The following 11 tips are offered by registered dietitians Amanda Dolan, senior health education consultant, Capital BlueCross; Deb Gochenour, PinnacleHealth System; and Theresa Gogets, Good Samaritan Health System:
1. When eating out, be choosy
Eat out somewhere wallet-friendly and with a salad bar or with Mediterranean on the menu, and then take a large portion to go. Supermarkets like Giant Food Stores and Wegman’s have a kiosk of grape leaves, cold beans, and more. Gyros and kabobs are now even available frozen.
2. Buy in bulk
While olive oil is admittedly more expensive than regular oil, buy large bottles, Saba suggests. Or you can buy a 90/10 canola and olive oil blend, which still packs the antioxidant punch. Also, you don’t need to buy the “extra virgin olive oil” which tends to be lighter in taste but pricier, Gogets said. To save money, you could use the extra virgin for non-cooked meals and the cheaper oils for sauteed and hot cooked meals. Grocery store brands are fine. Use olive oil whenever you would use butter or mayonnaise, Gochenour said.
3. Eat fresh
You will automatically save money because you are not buying sticker-shock cuts of filet mignon and sirloin steak. You are also not paying for expensive packaging and preservatives. Better yet, said Gochenour, you are not paying for blood pressure and cholesterol medications, so don’t sweat some of the price tags on fresh fruits and vegetables. Ground turkey is a good and often cheaper alternative for ground beef, Dolan said. And many Med-meals are vegetarian, so opt for “Meatless Mondays” or “Tofu Tuesdays.”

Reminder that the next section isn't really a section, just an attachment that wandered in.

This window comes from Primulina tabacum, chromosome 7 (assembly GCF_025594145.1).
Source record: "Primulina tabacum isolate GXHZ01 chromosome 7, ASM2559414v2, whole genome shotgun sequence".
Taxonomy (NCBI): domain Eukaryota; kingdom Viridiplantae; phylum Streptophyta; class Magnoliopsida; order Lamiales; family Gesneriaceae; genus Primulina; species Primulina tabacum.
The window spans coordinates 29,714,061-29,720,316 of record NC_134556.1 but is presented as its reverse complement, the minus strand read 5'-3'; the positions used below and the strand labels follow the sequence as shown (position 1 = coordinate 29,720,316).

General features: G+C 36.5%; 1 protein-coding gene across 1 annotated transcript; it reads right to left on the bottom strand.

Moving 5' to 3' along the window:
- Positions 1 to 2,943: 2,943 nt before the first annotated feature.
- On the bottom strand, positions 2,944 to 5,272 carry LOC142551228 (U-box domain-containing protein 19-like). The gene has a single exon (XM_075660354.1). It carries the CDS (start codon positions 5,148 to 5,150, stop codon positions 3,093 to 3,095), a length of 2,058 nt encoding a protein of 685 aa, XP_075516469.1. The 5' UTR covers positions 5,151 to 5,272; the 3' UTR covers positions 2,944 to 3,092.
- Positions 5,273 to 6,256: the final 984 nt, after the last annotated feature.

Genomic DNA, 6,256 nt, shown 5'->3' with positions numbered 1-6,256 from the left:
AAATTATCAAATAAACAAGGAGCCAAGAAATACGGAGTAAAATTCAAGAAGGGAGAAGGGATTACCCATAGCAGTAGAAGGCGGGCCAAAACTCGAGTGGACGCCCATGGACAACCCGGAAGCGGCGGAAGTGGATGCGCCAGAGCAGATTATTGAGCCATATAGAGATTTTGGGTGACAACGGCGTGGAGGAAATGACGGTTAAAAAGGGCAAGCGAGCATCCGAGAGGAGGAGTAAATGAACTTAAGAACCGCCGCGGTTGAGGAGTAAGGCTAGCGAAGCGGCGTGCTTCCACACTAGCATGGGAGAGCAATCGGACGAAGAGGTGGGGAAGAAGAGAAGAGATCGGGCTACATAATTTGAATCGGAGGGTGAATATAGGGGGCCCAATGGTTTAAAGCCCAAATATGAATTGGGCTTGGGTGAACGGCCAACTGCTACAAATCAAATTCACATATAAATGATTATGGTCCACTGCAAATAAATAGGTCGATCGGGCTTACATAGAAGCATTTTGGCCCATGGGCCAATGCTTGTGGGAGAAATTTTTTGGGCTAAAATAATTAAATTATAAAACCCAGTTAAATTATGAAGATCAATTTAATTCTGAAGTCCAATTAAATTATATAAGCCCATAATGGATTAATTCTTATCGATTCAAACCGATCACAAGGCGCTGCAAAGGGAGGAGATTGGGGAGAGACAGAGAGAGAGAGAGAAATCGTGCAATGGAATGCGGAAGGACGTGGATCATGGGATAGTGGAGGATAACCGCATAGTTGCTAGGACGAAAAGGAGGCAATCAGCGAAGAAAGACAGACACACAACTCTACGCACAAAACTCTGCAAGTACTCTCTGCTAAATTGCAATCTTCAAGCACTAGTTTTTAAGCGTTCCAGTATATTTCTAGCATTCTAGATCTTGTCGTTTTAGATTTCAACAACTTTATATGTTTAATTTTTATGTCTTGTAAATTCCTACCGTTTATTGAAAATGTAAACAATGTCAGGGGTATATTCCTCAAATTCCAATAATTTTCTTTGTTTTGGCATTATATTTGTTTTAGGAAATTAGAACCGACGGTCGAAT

4. Grow your own
The Mediterranean diet is rich in tomatoes, cucumbers, onions, lettuce, green peppers and eggplant. Dolan said gardening takes time at first, but you save so much in long run. You can get tomatoes for pennies. Or shop at local farmers’ markets, Gochenour suggested. One of Saba’s favorite recipes: “Take everything in your garden and put it on your plate.”
Remember that you don’t need to buy the Cadillac of all fruits and vegetables – organic – to get the health benefits.
5. Spice it up
Stock up on spices, such as garlic, allspice, basil, oregano, parsley, cilantro, and mint – virtually anything except salt. Spices can last for years and retain their flavor. Shop when they are on sale, and then stock up, Gochenour said. Look for coupons. Because dried spices are more potent than fresh, you can use less, Dolan said, which is “very budget-friendly.” And spices are so much cheaper than butter. Spices “give [vegetables] flavor without the fat,” Gogets said.